Editor's note: Wei-Meng Lee will be discussing Smartphones in his tutorial, Developing Smartphone Applications with the Microsoft .NET Compact Framework, at O'Reilly's 2004 Emerging Technology Conference. ETech begins February 9 in San Diego, California.
If you're a .NET Compact Framework developer, you should be delighted that Microsoft recently announced support for the .NET CF in the new Smartphone 2003. To start developing .NET CF Smartphone applications, you simply need to download and install the Smartphone 2003 SDK. Visual Studio .NET 2003 will then automatically include the template for developing Smartphone applications.
Despite the same development environment and the familiarity of the .NET Compact Framework class libraries, developing for the Smartphone is not entirely the same thing as developing for the Pocket PC. New Smartphone developers need to understand and appreciate the design constraints of the new platform.
The main difference between a Smartphone and a device running the Pocket PC platform is its form-factor. Pocket PC devices use a stylus and a touch-sensitive screen for user input. In contrast, Smartphones do not have touch-sensitive screens; instead they have to depend on softkeys mapped to fixed buttons on the keypad. Figure 1 shows the three different versions of Windows Mobile 2003 deployed on different devices Pocket PC, Pocket PC Phone Edition, and the Smartphone.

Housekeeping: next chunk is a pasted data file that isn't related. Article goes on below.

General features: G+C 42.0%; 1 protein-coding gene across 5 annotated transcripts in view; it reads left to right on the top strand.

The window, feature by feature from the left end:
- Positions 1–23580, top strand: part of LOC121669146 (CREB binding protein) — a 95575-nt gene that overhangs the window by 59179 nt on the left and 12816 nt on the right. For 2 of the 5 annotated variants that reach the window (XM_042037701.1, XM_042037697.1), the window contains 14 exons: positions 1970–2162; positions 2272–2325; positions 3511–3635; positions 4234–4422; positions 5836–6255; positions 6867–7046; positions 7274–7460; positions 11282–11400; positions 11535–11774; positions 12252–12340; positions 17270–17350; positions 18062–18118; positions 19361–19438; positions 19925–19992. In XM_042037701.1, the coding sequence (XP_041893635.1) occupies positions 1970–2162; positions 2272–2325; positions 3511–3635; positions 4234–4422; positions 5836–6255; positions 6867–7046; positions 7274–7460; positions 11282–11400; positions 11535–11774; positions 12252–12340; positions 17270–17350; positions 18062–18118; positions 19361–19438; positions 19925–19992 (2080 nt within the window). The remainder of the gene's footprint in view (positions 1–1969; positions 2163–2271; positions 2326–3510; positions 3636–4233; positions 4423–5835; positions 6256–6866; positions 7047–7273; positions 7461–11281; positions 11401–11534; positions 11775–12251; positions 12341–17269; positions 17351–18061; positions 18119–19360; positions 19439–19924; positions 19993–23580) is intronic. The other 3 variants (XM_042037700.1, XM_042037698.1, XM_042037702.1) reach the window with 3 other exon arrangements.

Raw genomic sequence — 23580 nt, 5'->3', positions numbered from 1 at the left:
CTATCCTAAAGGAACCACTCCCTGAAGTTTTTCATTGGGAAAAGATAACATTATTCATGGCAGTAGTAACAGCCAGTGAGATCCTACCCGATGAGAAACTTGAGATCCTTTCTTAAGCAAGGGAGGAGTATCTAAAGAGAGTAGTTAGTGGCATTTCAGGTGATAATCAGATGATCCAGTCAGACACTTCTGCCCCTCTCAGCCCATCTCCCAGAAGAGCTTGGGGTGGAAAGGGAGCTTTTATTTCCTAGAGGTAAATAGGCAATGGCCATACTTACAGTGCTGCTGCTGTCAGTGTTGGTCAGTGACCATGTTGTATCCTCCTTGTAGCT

The form-factor for Pocket PC and the Pocket PC Phone Edition are almost identical (the real difference is the added phone functionality in the Pocket PC Phone Edition), but differs substantially from the Smartphone.
In this article, I will focus the discussion on the UI differences between a Pocket PC and a Smartphone. I won't be delving into the details of .NET CF programming on the Smartphone, but to give you an idea of the controls supported in the Smartphone platform, I have listed the controls in the next section.
The Smartphone 2003 SDK has further shrunk the number of controls you can use in a Smartphone application. In the current version of the Smartphone SDK, only 14 controls are supported (the DataGrid control is listed in the ToolBox but not supported in the Smartphone SDK). Figure 2 shows the list of controls supported in Pocket PC development versus Smartphone development.
Table 1 lists the controls supported in the Smartphone 2003 SDK:Table 1. Controls Supported in the Smartphone 2003 SDK
|Label||To display text|
|TextBox||To capture user alphanumeric input|
|MainMenu||To display menus on the screen and map to the two softkeys|